Here, Capps pleaded guilty to one count of first degree manslaughter, a class B violent felony which carried with it a potential maximum determinate sentence of 25 years plus a mandatory term of up to 5 years of post-release supervision. See N.Y. PENAL LAW § § 125.20(1), 70.02(3)(a). Petitioner was promised a sentence of either 14 or 15 years determinate, plus a 5-year term of post-release supervision. She ultimately was sentenced to a 15-year determinate term plus 5 years of post-release supervision. It is well settled that no federal constitutional issue cognizable on habeas review is presented where, as here, a habeas petitioner's sentence is within the statutorily prescribed range. White v. Keane, 969 F.2d 1381, 1383 (2d Cir. 1992) (citing Underwood v. Kelly, 692 F.Supp. 146 (E.D.N.Y. 1988), aff'd mem., 875 F.2d 857 (2d Cir. 1989), cert. denied, 493 U.S. 837 (1989)).

B. Ineffective Assistance of Trial Counsel

Capps asserts, as she did in support of her C.P.L. § 440.10 motion, that trial counsel was ineffective in failing to seek youthful offender treatment at the plea proceeding or sentencing, thereby failing to preserve the issue for appellate review.

To demonstrate a violation of her Sixth Amendment right to the effective assistance of counsel, a petitioner must show that her attorney's representation was deficient in light of prevailing professional norms and that prejudice inured to her as a result of that deficient performance. Strickland v. Washington, 466 U.S. 668, 687 (1984). To satisfy the first prong, counsel's conduct must have "so undermined the proper functioning of the adversarial process" that the process "cannot be relied on as having produced a just result[.]" Id. at 686. As to the second prong, the petitioner "must show that there is a reasonable probability that, but for counsel's unprofessional" conduct, the result of the trial would have been different. Id. at 694. "[T]here is no reason for a court deciding an ineffective assistance claim... to address both components of the inquiry if the defendant makes an insufficient showing on one.'" Greiner v. Wells, 417 F.3d 305, 319 (2d Cir. 2005) (alterations in original) (quoting Strickland, 466 U.S. at 697).

Here, the Appellate Division's primary reason for not considering Petitioner's claim regarding youthful offender status was that such a contention was encompassed by her valid waiver of appellate rights, which had nothing to do with trial counsel's performance. The lack of preservation by trial counsel simply was an alternative basis for the Appellate Division to decline to consider the youthful offender status claim. Thus, Petitioner has not shown a reasonable probability that the outcome of her appeal would have been different but for trial counsel's error. As a result, she meet the prejudice prong of Strickland.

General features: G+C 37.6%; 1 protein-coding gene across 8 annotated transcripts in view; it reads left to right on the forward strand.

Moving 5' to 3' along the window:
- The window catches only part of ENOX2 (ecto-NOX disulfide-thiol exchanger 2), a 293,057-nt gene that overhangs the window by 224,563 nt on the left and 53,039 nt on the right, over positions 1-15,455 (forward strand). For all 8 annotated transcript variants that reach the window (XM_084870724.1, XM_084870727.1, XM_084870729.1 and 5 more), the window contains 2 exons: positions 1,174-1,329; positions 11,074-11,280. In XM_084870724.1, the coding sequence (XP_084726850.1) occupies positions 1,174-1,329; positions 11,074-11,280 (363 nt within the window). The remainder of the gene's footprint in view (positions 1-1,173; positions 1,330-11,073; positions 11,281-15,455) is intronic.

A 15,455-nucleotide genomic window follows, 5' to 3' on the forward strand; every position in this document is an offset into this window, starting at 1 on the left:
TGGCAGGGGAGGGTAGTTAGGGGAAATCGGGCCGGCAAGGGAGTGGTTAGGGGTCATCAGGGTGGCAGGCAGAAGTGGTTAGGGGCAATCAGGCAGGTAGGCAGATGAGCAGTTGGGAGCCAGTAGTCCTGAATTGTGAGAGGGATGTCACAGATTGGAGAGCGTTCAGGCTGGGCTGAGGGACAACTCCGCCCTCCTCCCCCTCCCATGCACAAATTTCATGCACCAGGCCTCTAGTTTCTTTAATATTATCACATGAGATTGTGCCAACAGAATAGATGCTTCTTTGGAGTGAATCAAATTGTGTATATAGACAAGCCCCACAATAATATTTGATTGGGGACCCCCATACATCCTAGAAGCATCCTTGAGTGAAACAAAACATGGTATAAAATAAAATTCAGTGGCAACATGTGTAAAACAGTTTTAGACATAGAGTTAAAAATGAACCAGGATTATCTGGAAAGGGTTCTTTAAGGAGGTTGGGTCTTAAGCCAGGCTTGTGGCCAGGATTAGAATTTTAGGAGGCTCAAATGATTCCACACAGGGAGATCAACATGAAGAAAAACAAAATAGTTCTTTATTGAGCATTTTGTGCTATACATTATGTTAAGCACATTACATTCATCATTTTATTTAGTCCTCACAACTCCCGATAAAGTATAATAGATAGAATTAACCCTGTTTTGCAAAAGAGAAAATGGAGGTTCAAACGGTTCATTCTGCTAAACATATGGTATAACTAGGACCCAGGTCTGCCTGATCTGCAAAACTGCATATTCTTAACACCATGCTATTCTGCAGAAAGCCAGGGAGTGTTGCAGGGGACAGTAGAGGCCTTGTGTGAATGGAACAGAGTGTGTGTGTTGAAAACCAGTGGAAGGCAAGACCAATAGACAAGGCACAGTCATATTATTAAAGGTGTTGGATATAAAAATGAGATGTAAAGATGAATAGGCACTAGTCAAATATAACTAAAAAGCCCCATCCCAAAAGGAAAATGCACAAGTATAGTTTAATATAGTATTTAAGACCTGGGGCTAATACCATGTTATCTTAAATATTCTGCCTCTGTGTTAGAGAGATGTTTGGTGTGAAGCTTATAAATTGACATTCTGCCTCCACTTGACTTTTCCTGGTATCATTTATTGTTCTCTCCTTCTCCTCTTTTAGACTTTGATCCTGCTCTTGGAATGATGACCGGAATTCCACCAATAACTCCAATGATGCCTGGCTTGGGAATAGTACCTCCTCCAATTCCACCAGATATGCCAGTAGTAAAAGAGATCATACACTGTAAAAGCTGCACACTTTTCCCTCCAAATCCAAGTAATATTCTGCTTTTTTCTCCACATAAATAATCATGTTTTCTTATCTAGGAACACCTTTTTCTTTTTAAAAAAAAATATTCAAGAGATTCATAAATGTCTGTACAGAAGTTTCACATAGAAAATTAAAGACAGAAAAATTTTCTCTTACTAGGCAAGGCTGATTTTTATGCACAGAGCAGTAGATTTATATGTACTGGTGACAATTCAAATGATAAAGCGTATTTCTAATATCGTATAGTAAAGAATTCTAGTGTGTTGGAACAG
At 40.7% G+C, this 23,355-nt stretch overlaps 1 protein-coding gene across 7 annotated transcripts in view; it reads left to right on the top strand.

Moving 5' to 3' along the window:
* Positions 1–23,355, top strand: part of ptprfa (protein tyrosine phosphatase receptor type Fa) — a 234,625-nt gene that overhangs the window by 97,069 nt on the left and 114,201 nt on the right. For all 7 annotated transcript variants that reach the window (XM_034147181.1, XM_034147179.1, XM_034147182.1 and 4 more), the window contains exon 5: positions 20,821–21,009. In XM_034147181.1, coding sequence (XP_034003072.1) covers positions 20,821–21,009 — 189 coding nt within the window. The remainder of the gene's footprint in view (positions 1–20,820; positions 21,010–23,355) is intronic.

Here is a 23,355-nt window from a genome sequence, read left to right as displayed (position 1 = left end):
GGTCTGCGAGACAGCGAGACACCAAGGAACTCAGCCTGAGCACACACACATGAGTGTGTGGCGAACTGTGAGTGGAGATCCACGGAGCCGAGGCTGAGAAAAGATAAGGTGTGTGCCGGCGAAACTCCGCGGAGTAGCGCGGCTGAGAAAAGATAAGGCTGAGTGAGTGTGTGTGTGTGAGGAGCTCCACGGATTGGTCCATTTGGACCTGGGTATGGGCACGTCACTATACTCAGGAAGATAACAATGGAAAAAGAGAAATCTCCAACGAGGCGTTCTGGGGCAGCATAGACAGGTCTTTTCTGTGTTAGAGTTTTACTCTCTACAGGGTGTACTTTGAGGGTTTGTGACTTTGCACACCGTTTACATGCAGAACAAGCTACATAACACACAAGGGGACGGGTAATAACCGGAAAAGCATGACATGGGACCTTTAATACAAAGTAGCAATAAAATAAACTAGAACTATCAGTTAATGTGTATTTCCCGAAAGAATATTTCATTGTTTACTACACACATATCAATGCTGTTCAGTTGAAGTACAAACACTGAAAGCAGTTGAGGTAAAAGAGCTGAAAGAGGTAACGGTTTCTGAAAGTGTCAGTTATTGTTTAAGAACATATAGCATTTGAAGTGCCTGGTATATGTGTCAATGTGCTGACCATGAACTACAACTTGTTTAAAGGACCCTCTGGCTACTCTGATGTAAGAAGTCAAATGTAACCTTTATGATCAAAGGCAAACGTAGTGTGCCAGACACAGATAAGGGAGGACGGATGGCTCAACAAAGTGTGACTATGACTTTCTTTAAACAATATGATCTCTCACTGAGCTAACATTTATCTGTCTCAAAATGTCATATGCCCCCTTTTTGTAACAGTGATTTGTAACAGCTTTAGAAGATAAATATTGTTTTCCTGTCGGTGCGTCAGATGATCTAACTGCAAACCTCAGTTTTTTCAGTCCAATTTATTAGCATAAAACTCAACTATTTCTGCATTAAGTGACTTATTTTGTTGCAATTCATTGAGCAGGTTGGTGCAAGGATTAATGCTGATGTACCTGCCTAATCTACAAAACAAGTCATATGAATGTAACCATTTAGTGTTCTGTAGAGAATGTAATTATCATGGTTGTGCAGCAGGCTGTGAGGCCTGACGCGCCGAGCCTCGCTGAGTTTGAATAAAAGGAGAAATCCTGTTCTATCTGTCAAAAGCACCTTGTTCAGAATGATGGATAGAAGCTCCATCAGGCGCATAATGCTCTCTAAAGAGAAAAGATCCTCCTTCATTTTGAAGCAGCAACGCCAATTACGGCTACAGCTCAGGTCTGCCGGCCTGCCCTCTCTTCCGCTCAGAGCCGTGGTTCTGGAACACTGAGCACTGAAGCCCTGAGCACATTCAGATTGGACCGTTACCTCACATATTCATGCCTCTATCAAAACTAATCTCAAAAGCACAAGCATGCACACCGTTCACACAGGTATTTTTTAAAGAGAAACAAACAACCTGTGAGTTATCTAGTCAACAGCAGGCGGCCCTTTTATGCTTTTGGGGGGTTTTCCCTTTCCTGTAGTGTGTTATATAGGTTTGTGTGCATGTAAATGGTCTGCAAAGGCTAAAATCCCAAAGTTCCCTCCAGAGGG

Moreover, Petitioner has not established Strickland's deficient performance prong. In denying the C.P.L. § 440.10 motion, Judge DiTullio stated that she would not have granted youthful offender treatment even had trial counsel made such a request. It is well-settled that the "[f]ailure to make a meritless argument does not amount to ineffective assistance." United States v. Arena, 180 F.3d 380, 396 (2d Cir. 1999), cert. denied, 531 U.S. 811 (2000).

C. Failure to Grant Petitioner Youthful Offender Status

To the extent Petitioner's second ground for relief can be read to assert a stand-alone claim of error by the trial court in not according her youthful offender status sua sponte, such a claim is not cognizable on Federal habeas review. Under New York law, "[t]he decision whether to grant youthful offender status to an eligible youth generally lies within the sound discretion of the sentencing court.'" People v. Victor J., 283 A.D.2d 205, 206, 724 N.Y.S.2d 162 (1st Dep't 2001) (citation omitted). The Second Circuit has explained that "[t]he granting or denial of youthful offender treatment is analogous to that of sentencing where courts have wide discretion even though there are few or no statutory guidelines for the exercise of such discretion." United States ex rel. Frasier v. Casscles, 531 F.2d 645, 647 (2d Cir. 1976) (citations omitted). If the reviewing court determines that sentencing "judge has exercised has exercised [her] discretion within statutory limits, appellate review is at an end." Id. (citations omitted). As discussed above, Capps' sentence is well-within the statutorily permitted range. Therefore, her claim regarding the failure of the state court to accord her youthful offender status does not present a constitutional issue cognizable on federal habeas review. Accord Murphy v. Artus, 07 Civ. 9468, 2009 WL 855892, at *7 (S.D.N.Y. Apr. 1, 2009) (citing Auyeung v. David, 00 Civ. 1353, 2000 WL 1877036, at *3 (S.D.N.Y. Dec. 26, 2000) (citing Frasier, 531 F.2d at 647-48)).

V. Conclusion

For the reasons discussed above, the petition (Dkt. #1) is dismissed. Because Petitioner has failed to make a substantial showing of a denial of a constitutional right, the Court declines to issue a certificate of appealability. See 28 U.S.C. § 2253(c)(2). Petitioner must file any notice of appeal with the Clerk's Office, United States District Court, Western District of New York, within thirty (30) days of the date of judgment in this action.

SO ORDERED.